Texas City Explosion Library
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|June 10, 2008, 7:17 pm|
June 10, 2008
By Mark Collette
The Daily News
TEXAS CITY — Victims of the March 2005 explosions at BP America’s Texas City refinery are hoping the U.S. Supreme Court will review and toss out a government plea deal they say is unfair, a victims’ attorney said Monday.
Attorneys say the case could have lasting effects on victims’ rights in future criminal cases across the nation.
|June 10, 2008, 7:12 pm|
June 2, 2008
By BRAD HEM
GALVESTON — A judge on Monday scheduled for trials the remaining 161 civil lawsuits related to the fatal 2005 BP refinery explosion in Texas City, although she told attorneys she expects at least some of those to be settled beforehand.
State District Judge Susan Criss set 50 cases each for trials on Sept. 2 and Oct. 20 and the remaining 61 on Dec. 1.
|June 10, 2008, 7:07 pm|
June 4, 2008
By BRAD HEM
GALVESTON — BP lawyers Wednesday challenged the credibility of a man who claimed he was hurt in the March 2005 explosion at the company's Texas City refinery.
In the latest civil trial stemming from the blast, Luis Garcia, 26, is one of 10 workers suing BP for physical or emotional injuries they say resulted from the explosion that killed 15 people and injured scores more. Four of their wives also are plaintiffs.
|June 4, 2008, 5:23 pm|
By BRAD HEM
June 3, 2008
Luis Garcia was knocked to the ground and felt pain throughout his body when BP's Texas City refinery exploded in March 2005, and the trauma continued to build over the next several days as he learned that people he'd worked with had died, he testified Tuesday.
Garcia was the first plaintiff to take the witness stand in the latest blast-related civil trial against the oil giant. Ten people and four of their spouses are suing BP for physical injuries or emotional trauma they say was caused by the explosion.
|June 2, 2008, 9:38 pm|
By John Suayan, Galveston Bureau
GALVESTON - With hundreds of lawsuits still pending against BP from the 2005 explosion at its Texas City refinery, a Galveston judge has come up with a prioritized system to hear the cases.
Judge Susan Criss, 212th District Court, last week notified the plaintiffs' attorneys to organize their clients into groups of eight in hopes of running the mass litigation process smoothly while providing all parties the opportunity of a fair trial.
|June 2, 2008, 9:29 pm|
GALVESTON, Texas, May 23 (UPI) -- An attorney in Galveston, Texas, asked jurors to consider $950 million in damages for 10 plaintiffs suing oil giant BP after a 2005 refinery explosion.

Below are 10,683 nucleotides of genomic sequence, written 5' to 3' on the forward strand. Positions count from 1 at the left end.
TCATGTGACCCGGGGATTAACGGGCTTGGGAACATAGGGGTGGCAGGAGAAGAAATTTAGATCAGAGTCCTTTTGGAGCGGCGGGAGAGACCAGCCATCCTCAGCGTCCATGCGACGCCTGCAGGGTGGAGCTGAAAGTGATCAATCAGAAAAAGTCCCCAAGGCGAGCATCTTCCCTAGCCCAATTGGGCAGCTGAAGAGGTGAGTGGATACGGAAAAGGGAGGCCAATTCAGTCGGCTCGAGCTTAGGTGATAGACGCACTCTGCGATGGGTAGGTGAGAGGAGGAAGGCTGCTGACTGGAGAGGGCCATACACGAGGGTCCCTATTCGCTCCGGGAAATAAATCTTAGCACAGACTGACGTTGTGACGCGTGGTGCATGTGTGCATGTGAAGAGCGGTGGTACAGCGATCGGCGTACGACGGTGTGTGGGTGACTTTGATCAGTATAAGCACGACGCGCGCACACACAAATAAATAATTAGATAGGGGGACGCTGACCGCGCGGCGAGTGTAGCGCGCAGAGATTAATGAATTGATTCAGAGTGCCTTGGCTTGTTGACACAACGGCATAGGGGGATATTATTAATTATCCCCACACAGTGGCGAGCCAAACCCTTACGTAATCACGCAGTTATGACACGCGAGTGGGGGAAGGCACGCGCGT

The company has said it would set aside $2.1 billion to settle claims over the 2005 explosion that killed 15 people, the Houston Chronicle reported Friday.
BP has already settled many of the 4,000 lawsuits stemming from the incident and has spent more than $1 billion overhauling the plant and installing safety systems, the Chronicle said.
Two cases have gone to trial but were settled before jurors heard any evidence, the newspaper said.
|June 2, 2008, 9:14 pm|
May 22, 2008
By BRAD HEM
The latest personal injury trial related to the 2005 explosion at BP's Texas City refinery reached the courtroom today, and lawyers for injured workers began jury selection by questioning members of a panel about potential biases.
Plaintiffs' attorney Lance Lubel spent the morning asking the 200 potential jurors basic questions about whether they ever worked for BP, owned stock in the company or felt or saw the blast when it happened.
Several in the pool expressed outrage that someone could sue a company for mental anguish. Others said they would never award punitive damages regardless of the facts in the case.
"Everybody has mental anguish, but do they deserve money for it? No. Never." said one potential juror.
A vast majority of blast-related cases have settled. Two other batches have gone to trial, but each time the sides settled before a jury got the case.
It was also revealed during a hearing earlier in the morning that former Texas City refinery manager Don Parus no longer works for BP. He retired on Jan. 1, according to a BP spokesman.
The head of the refinery at the time of the blast, Parus had been on paid leave from the company for nearly three years. He had been named as a defendant in some previous lawsuits but was not named in this case. His name came up because the plaintiffs lawyers tried to serve him a subpoena Wednesday, but he failed to answer the door, attorney Brent Coon said.
Parus opened his door for a FedEx delivery, but stayed away from the process server, Coon said.
|June 2, 2008, 7:13 pm|
May 23, 2008
By BRAD HEM
GALVESTON — After the selection process digressed briefly into the nation's immigration debate, lawyers picked an eight-woman, four-man jury today for a civil trial arising from the 2005 explosion at BP's Texas City refinery.
Although two previous juries have heard testimony, they didn't deliberate because the cases were settled during trial, as could the ones now before state District Judge Susan Criss.
BP has settled most of the 4,000 suits filed as a result of the blast, including those involving the 15 deaths and the most serious injuries. The company said it has paid or committed $2.1 billion to settle claims for injuries and deaths.
Cases have been batched together for trial, and the one under way now involves 10 blast victims and four of their spouses.
The ethnicity of the victims — seven are Latino, two are black and one is white — prompted plaintiffs' attorney Brent Coon to ask the nearly 200 potential jurors whether race might affect their opinions of the case. The fact that immigration is a hot-button political issue was also part of the reason for the questions, Coon said.